• for me, the questions are (a) whether charter schools are only meant for low-income, minority communities -- they're not, in my opinion -- and (b) whether it's appropriate to try and make decisions for others about whether they "deserve" a public school option that suits their needs.

    there are lots of ways to ensure economic diversity at a school that appeals to better-off families.

    there's an argument to be made that the collective good might be better served by working with the existing schools, but the reality is that doing so isn't easy or quick -- see ravenswood or pulaski for reminders of this -- and creating a new school is an understandable if imperfect approach.

  • In reply to Alexander Russo:

    I am not trying to be snide here Alexander, but I am not sure there are "lots of ways to ensure economic diversity at a school that appeals to better-off families." Just making a school outstanding academically will not overcome the social class barriers at the elementary school level. The only way in Chicago we have been able to do this is to create admissions rules based on income diversity and place that school in a middle class community, charter schools have an open admissions requirement with a lottery if necessary. Alexander you grew up on the Northside and your family sent you to a private school. At that time the local elementary schools in your community had far more low income children in them than they do now, it was a choice you family made and many families with higher incomes are making in Uptown where I live now.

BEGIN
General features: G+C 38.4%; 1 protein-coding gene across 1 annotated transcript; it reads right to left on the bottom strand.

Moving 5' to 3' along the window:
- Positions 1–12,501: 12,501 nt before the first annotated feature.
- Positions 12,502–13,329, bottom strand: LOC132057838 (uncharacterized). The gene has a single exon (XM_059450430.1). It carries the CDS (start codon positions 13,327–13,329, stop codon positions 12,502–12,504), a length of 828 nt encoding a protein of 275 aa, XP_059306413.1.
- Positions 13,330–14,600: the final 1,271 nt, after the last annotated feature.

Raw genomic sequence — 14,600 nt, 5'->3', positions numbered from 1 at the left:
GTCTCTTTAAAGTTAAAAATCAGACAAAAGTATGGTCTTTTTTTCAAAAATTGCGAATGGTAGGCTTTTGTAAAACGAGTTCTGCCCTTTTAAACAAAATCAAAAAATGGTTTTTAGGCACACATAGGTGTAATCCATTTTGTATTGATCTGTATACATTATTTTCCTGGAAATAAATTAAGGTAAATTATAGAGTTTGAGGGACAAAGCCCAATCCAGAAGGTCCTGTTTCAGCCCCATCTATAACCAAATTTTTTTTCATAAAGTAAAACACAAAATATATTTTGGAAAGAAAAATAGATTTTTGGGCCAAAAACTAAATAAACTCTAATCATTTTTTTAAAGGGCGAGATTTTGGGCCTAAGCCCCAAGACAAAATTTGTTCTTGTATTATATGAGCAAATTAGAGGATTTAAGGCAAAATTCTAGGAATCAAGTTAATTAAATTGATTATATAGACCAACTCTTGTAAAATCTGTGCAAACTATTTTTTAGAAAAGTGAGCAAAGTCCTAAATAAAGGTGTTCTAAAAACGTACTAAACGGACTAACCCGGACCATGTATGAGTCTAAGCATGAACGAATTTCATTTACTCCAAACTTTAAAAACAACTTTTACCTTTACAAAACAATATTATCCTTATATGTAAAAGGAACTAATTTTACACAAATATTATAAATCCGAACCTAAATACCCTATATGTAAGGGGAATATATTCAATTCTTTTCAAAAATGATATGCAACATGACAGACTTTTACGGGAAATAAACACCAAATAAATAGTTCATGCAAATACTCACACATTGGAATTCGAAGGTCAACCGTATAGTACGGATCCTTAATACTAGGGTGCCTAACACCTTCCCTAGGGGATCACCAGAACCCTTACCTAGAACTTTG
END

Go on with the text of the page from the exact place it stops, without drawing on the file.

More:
I think it's somewhat different at the high school level. But none the less the two highest achieving CPS high schools in Chicago Payton (32.4% low income) and Northside (35.9%) have relatively high numbers of students above the low income line even with income level admissions requirements. Lane Tech which for many years now has had a population of approximately 60-61% low income students has been able to attract a reasonable number of kids above the low income line, as has Lincoln Park which is at 50-58% low income over the last 14 years, Jones is at about 49% low income but once was as high as 75% before it became selective.

    But it's interesting that Noble Street charters as a whole are 89.5% low income, and that network's original campus which is located in a gentrified neighborhood is 91.5% low income. Noble Street Charter - Rauner which is primarily Hispanic and 86.5% low income is located at 1337 W. Ohio St. in what is now a hot real estate neighborhood where the average sale price is $475,768 for condos.